The scurs were afraid word of the accuracy of the Weather Eye would start to get around after another week of unwanted cold temperatures. Will people still be talking after this week or just muttering under their frozen breath? Starting Wednesday, mostly sunny with highs in the low single digits and lows near –10. Mostly sunny Thursday with a slight chance of overnight snow. Highs near 5 and lows falling just below zero. Friday, mostly cloudy with a modest chance of snow. Highs in the low 20’s with lows in the low teens. Partly sunny on Saturday with highs in the upper teens and lows near zero. Sunday, mostly sunny with highs in the low teens and lows around 5. Mostly cloudy on Monday with a slight chance of snow. Highs in the upper teens and lows in the upper single digits. Tuesday, mostly sunny and warmer. Highs in the low 20’s and lows in the low teens. The normal high for February 24th is 31 and the normal low is 13. The sun will rise on the 24th before 7 a.m. for the first time since last November 7th. The scurs are not putting their long johns in mothballs just yet.
Weather has been trending below normal over the past week as evidenced by the normal highs and lows. Little accumulating snowfall has resulted in addition, although the fluffy stuff that fell Monday was just enough to disguise some of the slippery spots around the yard. Definitely “greasy skid stuff” as Steve Cannon so fondly called it. The winds have howled as well, with Saturday being a good day to stay inside or at very least out of the wind. I am thankful we have planted as many trees as we have over the last several decades at the ranch. Speaking of that, The Waseca SWCD is hosting a “Tree Day” on Wednesday February 18th from 9-5 at the Waseca SWCD office. This is a great opportunity to obtain trees affordably as well as gain valuable information about establishing windbreaks and other wildlife plantings. Remember, the best time to plant trees was 20 years ago. The next best time is now.
Sheep shearing was accomplished on Saturday on what proved to be the coldest day of the week. Our neighborhood sheep shearer and his sidekick were there with bells on. After we got the sheep back in the barn we commenced to shearing and everyone stayed warm with all the activity. Shortly after 1 p.m. we had the job completed and the sheep looked very smooth, and happy to be rid of their heavy blanket of wool. Mrs. Cheviot had a splendid hot meal prepared so we could come in out of the cold, shed our stinky barn clothes and dig in. Nowadays with this hurry up, go here, go there rush everyone in, it’s nice to sit down to a home cooked meal and relax after a workout like that.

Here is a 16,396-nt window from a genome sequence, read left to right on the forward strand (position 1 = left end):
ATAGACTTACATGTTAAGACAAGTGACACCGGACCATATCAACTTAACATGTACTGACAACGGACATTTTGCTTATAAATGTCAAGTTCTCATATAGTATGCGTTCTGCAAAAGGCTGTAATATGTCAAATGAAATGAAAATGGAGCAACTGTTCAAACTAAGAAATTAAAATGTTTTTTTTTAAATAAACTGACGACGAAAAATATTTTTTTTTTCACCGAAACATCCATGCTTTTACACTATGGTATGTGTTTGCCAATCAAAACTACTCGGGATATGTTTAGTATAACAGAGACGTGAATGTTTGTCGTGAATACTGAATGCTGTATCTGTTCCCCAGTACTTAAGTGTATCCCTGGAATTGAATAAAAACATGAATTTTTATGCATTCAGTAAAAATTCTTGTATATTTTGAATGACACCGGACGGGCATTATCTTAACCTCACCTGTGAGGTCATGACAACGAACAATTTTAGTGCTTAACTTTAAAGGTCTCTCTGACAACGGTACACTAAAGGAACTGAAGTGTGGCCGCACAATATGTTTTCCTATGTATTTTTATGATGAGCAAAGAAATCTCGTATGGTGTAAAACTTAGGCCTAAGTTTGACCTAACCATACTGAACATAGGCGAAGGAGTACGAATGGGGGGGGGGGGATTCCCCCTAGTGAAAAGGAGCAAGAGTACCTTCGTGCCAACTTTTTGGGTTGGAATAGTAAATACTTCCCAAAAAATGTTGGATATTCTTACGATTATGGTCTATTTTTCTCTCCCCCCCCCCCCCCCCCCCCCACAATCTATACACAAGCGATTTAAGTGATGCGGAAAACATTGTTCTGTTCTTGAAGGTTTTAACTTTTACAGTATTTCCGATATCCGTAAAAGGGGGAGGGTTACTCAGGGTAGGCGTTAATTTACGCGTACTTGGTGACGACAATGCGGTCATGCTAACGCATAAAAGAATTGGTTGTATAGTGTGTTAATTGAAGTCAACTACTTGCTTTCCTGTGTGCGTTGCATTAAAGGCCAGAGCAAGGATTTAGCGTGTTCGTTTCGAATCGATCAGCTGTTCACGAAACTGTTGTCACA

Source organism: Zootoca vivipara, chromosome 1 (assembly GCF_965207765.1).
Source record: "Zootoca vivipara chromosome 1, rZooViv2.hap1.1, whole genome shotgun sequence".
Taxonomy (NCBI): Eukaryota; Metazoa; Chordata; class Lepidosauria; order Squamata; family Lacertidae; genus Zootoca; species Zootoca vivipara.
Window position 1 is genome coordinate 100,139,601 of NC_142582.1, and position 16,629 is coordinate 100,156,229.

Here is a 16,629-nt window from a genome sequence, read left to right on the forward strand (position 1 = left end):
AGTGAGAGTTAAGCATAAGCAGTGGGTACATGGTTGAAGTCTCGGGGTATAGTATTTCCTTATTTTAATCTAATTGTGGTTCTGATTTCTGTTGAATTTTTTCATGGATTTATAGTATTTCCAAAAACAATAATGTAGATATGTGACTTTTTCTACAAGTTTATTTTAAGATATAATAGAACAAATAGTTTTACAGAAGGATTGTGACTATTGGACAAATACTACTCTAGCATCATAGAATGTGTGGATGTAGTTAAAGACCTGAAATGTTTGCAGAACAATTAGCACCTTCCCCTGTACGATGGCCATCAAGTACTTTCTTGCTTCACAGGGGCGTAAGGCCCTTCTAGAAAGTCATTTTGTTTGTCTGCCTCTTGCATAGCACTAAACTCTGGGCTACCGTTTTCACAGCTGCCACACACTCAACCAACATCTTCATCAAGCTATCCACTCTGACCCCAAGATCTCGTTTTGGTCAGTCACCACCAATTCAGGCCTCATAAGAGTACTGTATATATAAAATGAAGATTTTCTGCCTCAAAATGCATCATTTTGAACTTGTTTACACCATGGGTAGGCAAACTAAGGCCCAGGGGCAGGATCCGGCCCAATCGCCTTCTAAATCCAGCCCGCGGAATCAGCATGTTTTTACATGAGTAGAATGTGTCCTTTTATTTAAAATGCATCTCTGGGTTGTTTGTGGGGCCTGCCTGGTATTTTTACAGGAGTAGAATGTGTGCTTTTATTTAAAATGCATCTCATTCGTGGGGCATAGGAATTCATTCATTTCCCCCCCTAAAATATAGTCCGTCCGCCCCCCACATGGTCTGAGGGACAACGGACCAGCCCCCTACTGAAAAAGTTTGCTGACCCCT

As we’ve mentioned in years past, it may seem cruel to take the wool off the sheep at this time of the year, but there are many reasons for it. With the relatively warm winter we’ve had, the ewes have been sleeping outside a lot. With all that wool, they’re too warm to be comfortable inside. That being the case they really don’t care if it’s snowing either. If one leaves the wool on them, they carry that moisture back into the lambing barn, setting up conditions conducive to pneumonia. Shearing now before lambing makes it more likely the ewe will lamb inside the building. It also helps keep external parasites in check. In addition, the lambs can access the ewe’s udder more easily and the ewe gives off more heat, keeping their babies warm. Indeed, after shearing, the water buckets in the lambing pens rarely freeze. And the lambing barn is a great little spot to get in out of the elements briefly to warm up just as it was when I was growing up. One takes advantage of those brief moments to make sure all is well in the lambing jugs. And yes, we do pick the little ones up for closer examination, much to the ewes’ dismay.
On the 19th the Chinese New Year rolls around and it fittingly happens to be the Year of the Sheep. As found on an Internet site, characteristics of people born in the Year of the Sheep are tender, polite, filial, clever, and kind-hearted. They have special sensitivity to art and beauty, faith in a certain religion and a special fondness for quiet living. They are wise, gentle and compassionate and can cope with business cautiously and circumspectly. In their daily life, they try to be economical. Famous people born in the Year of the Sheep include Michelangelo, Mark Twain, Thomas Alva Edison, Rudolph Valentino, Pierre Trudeau, Barbara Walters, Orville Wright, Nicole Kidman, Julia Roberts, Amy Lee, Bruce Willis, Claire Danes, Jamie Lynn Spears and Matt LeBlanc.
I was actually born in the Year of the Dog. And it sorta fits, just like any of those sayings on fortune cookies do. I like dogs and usually they like me. Over the years I’ve had occasion to become acquainted with hundreds of them. Oddly enough, there is no Year of the Cat in the Chinese Zodiac. There is however in the Vietnamese Zodiac. The reason behind this is the domestic cat was not introduced to China from India until well after their zodiac was established. My take on all this: I like Chinese and Vietnamese food or at least food prepared by people whom I suspect are Chinese or Vietnamese.
Ruby has been watching the Westminster Dog Show starting with the agility trials over the weekend. In addition to making hockey easier for us to watch, high definition television must make dog shows appear sharper and more definitive for a small red and white Border Collie to observe. When the show is on, she frequently approaches the screen growling and barking at whatever breed happens to be making its way around the show ring. The Puli or Pulik as a group are particularly draw her ire. There is no discrimination though. She dislikes all breeds.
See you next week…real good then.